Plum blossom festivals are known as ume matsuri in Japan and have an interesting history too. Alongside its history warding off demons and evil spirits, the plum blossom tree also has another interesting link to Japanese mythological history and spiritual beliefs. During the Heian era, a scholar, poet and politician called Sugawara no Michizane, was known to be particularly fond of plum blossoms. According to legend, when Michizane was removed from his post at the imperial court and sent to Kyushu’s Dazaifu region, his favourite plum tree flew all the way there to be with him. Following his later exile by his enemies and eventual death, Michizane was deified as the god Tenman-Tenjin. This is why all Tenjin or Tenmangu shrines across Japan are famous for their plum blossom festivals. The Dazaifu Tenmangu in Fukuoka is one of the most famous shrines for ume blossom viewing. Today, there are plum blossoms right across Japan.

Where to View the Plum Blossom?

Plum trees blossom from early February to early March. Like the Sakura, the Japanese Meteorological Agency, Japan Weather Association and other companies track the ‘plum blossom front’ and release the official ume forecast for the coming year so if you want to time your visit perfectly you should always check the forecasts in advance. However, generally, the plum blossom can be viewed from early February to mid March. It can vary depending on temperatures and you could potentially glimpse plum blossom as early as January and as late as April. Here is a list of some of the best places to visit across Japan if you want to view the plum blossom, and how to get there by train:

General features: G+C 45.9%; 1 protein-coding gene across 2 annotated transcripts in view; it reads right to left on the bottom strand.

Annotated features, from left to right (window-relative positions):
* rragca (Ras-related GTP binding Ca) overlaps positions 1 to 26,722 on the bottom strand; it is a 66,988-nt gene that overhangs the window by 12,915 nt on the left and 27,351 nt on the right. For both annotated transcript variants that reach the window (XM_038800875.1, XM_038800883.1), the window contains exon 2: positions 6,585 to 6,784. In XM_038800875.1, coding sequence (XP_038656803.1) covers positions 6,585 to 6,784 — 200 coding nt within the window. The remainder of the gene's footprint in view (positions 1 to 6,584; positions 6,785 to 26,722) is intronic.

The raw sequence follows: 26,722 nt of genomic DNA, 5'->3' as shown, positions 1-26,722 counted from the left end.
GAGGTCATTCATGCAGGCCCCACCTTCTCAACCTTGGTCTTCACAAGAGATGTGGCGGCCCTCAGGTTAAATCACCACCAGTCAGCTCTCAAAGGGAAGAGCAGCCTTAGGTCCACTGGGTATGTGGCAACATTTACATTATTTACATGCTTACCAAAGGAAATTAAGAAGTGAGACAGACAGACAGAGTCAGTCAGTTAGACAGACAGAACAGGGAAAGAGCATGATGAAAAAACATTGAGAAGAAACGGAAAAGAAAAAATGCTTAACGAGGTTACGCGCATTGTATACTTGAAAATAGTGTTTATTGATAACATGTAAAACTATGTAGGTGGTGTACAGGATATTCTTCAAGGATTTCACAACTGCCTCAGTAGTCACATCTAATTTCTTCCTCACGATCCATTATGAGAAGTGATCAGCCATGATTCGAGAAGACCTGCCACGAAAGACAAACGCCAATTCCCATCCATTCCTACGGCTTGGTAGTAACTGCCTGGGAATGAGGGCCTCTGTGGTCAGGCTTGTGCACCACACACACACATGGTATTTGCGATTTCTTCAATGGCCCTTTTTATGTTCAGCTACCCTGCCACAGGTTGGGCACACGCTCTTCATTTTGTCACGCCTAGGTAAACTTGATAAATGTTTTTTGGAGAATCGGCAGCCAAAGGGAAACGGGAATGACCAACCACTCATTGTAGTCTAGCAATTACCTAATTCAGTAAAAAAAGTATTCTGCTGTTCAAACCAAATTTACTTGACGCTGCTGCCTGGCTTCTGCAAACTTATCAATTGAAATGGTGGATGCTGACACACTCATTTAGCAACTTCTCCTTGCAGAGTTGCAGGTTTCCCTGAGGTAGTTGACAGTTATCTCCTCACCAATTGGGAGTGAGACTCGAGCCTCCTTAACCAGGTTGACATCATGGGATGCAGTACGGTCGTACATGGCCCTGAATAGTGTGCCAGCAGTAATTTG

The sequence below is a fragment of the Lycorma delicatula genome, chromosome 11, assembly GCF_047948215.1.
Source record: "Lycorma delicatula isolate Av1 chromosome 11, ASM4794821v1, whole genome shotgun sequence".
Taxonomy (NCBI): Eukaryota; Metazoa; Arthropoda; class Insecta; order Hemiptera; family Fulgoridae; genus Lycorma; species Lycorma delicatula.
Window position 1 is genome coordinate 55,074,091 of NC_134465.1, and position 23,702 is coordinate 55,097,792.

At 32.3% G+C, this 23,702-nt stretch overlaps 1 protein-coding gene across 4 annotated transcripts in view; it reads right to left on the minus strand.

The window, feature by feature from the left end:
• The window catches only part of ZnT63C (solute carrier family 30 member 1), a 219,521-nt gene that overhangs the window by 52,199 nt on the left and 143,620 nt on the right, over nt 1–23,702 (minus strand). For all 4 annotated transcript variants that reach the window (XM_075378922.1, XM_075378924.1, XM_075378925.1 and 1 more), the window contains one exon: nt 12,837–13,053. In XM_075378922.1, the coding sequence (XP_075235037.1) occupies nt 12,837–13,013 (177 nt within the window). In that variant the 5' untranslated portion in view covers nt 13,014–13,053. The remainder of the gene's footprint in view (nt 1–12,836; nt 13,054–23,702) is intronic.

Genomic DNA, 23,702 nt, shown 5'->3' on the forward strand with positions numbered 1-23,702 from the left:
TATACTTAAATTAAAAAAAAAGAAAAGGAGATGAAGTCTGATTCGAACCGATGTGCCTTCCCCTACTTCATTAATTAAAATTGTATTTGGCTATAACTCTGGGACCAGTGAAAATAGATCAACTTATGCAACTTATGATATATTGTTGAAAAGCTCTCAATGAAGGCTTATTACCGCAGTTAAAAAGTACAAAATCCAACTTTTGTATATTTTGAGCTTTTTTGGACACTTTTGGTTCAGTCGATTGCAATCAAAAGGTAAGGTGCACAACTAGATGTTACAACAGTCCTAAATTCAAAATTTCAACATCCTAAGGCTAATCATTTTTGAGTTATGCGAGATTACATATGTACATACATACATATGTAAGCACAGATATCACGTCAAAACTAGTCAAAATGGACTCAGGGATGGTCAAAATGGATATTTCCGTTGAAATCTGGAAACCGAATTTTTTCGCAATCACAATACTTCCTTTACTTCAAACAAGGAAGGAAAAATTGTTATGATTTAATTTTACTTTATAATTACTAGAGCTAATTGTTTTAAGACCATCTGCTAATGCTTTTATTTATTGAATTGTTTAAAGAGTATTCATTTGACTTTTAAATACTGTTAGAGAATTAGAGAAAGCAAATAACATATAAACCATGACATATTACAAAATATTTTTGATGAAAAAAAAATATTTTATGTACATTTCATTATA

Fukuoka
Tenmangu Temple in Dazaifu has more than 6,000 plum blossom trees and is the shrine dedicated to Sugawara no Michizane, who we discussed above. You can even view the famous flying plum tree which returned to him. It is kept to the right in the main hall. To reach Tenmangu Temple in Dazaifu, Fukuoka, take the Tokaido/Sanyo Shinkansen train from Tokyo to Shin-Osaka Station, then transfer trains before continuing to Hakata Station. You can use the JR Pass on either the Sakura or Hikari trains.

Nara
Yoshino in Nara is the location of the Chichibu-tama-Kai National Park, which opens its private gardens during blossom season. There is also the Kataoka Plum Grove in Nara Park. The best way to reach Nara from Tokyo using your JR Pass is via the Tokaido Shinkansen, taking around 2.5 hours from Tokyo to Kyoto Station, and then about 50 minutes from there to Nara Station via the JR Nara Rapid Line. Read our Day Trip to Nara blog for a full guide to this beautiful destination.

Mount Fuji
Located in the Mount Fuji area, the town of Odawara holds a yearly Ume Matsuri (plum blossom festival), which comes highly recommended and features activities and performances including horseback archery, tea ceremonies, poetry readings, picnics, lantern dances, and eating ume-boshi. The town also boasts stunning views of the iconic Mt. Fuji. To reach Odawara and the two main locations where the festival is held, Joshi Koen park surrounding Odawara Castle and Soga Bessho Bairin get off at JR Odawara Station or JR Shimo-Soga Station. It is a short walk.

Shizuoka
Beautiful Atami is known as a hot springs resort town, but it is also famous for the Atami Baien Ume Matsuri plum blossom festival, which features 450 plum trees of 60 different varieties, and the iconic visual of the beautiful five bridges over the Hatsu-kawa river.